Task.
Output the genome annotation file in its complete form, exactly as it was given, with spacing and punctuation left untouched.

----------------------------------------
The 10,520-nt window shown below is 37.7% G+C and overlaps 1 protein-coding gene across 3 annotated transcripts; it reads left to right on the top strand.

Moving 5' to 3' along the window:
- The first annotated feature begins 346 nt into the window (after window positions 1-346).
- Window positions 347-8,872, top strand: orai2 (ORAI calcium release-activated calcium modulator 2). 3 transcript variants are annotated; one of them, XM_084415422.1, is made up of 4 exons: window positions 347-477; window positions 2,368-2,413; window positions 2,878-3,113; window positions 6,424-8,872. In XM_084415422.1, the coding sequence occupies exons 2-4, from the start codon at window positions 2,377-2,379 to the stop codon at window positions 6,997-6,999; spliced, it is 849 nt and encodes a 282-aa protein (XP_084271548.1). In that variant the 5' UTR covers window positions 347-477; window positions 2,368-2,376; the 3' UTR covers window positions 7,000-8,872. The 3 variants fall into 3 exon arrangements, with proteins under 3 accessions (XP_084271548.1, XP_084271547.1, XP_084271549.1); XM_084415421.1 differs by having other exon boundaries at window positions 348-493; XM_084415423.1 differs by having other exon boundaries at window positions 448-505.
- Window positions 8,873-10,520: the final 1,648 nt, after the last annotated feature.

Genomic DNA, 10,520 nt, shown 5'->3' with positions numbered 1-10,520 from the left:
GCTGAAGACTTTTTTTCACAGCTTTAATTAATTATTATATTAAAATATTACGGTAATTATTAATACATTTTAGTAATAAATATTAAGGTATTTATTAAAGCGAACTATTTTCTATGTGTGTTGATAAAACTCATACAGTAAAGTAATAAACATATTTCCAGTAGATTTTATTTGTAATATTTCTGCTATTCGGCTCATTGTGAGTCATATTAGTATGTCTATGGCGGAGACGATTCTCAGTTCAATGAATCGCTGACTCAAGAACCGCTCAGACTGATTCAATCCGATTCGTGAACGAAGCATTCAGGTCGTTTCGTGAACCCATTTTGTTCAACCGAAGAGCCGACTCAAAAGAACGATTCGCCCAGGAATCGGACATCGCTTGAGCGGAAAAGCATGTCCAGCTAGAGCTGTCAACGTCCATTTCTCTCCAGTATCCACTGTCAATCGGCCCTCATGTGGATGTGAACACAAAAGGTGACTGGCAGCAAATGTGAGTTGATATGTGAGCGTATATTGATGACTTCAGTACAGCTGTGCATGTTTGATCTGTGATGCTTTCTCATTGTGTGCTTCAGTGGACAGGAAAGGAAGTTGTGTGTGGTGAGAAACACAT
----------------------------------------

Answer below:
The 10,520-nt window shown below is 37.7% G+C and overlaps 1 protein-coding gene across 3 annotated transcripts; it reads left to right on the top strand.

Moving 5' to 3' along the window:
- The first annotated feature begins 346 nt into the window (after window positions 1-346).
- Window positions 347-8,872, top strand: orai2 (ORAI calcium release-activated calcium modulator 2). 3 transcript variants are annotated; one of them, XM_084415422.1, is made up of 4 exons: window positions 347-477; window positions 2,368-2,413; window positions 2,878-3,113; window positions 6,424-8,872. In XM_084415422.1, the coding sequence occupies exons 2-4, from the start codon at window positions 2,377-2,379 to the stop codon at window positions 6,997-6,999; spliced, it is 849 nt and encodes a 282-aa protein (XP_084271548.1). In that variant the 5' UTR covers window positions 347-477; window positions 2,368-2,376; the 3' UTR covers window positions 7,000-8,872. The 3 variants fall into 3 exon arrangements, with proteins under 3 accessions (XP_084271548.1, XP_084271547.1, XP_084271549.1); XM_084415421.1 differs by having other exon boundaries at window positions 348-493; XM_084415423.1 differs by having other exon boundaries at window positions 448-505.
- Window positions 8,873-10,520: the final 1,648 nt, after the last annotated feature.

Genomic DNA, 10,520 nt, shown 5'->3' with positions numbered 1-10,520 from the left:
GCTGAAGACTTTTTTTCACAGCTTTAATTAATTATTATATTAAAATATTACGGTAATTATTAATACATTTTAGTAATAAATATTAAGGTATTTATTAAAGCGAACTATTTTCTATGTGTGTTGATAAAACTCATACAGTAAAGTAATAAACATATTTCCAGTAGATTTTATTTGTAATATTTCTGCTATTCGGCTCATTGTGAGTCATATTAGTATGTCTATGGCGGAGACGATTCTCAGTTCAATGAATCGCTGACTCAAGAACCGCTCAGACTGATTCAATCCGATTCGTGAACGAAGCATTCAGGTCGTTTCGTGAACCCATTTTGTTCAACCGAAGAGCCGACTCAAAAGAACGATTCGCCCAGGAATCGGACATCGCTTGAGCGGAAAAGCATGTCCAGCTAGAGCTGTCAACGTCCATTTCTCTCCAGTATCCACTGTCAATCGGCCCTCATGTGGATGTGAACACAAAAGGTGACTGGCAGCAAATGTGAGTTGATATGTGAGCGTATATTGATGACTTCAGTACAGCTGTGCATGTTTGATCTGTGATGCTTTCTCATTGTGTGCTTCAGTGGACAGGAAAGGAAGTTGTGTGTGGTGAGAAACACAT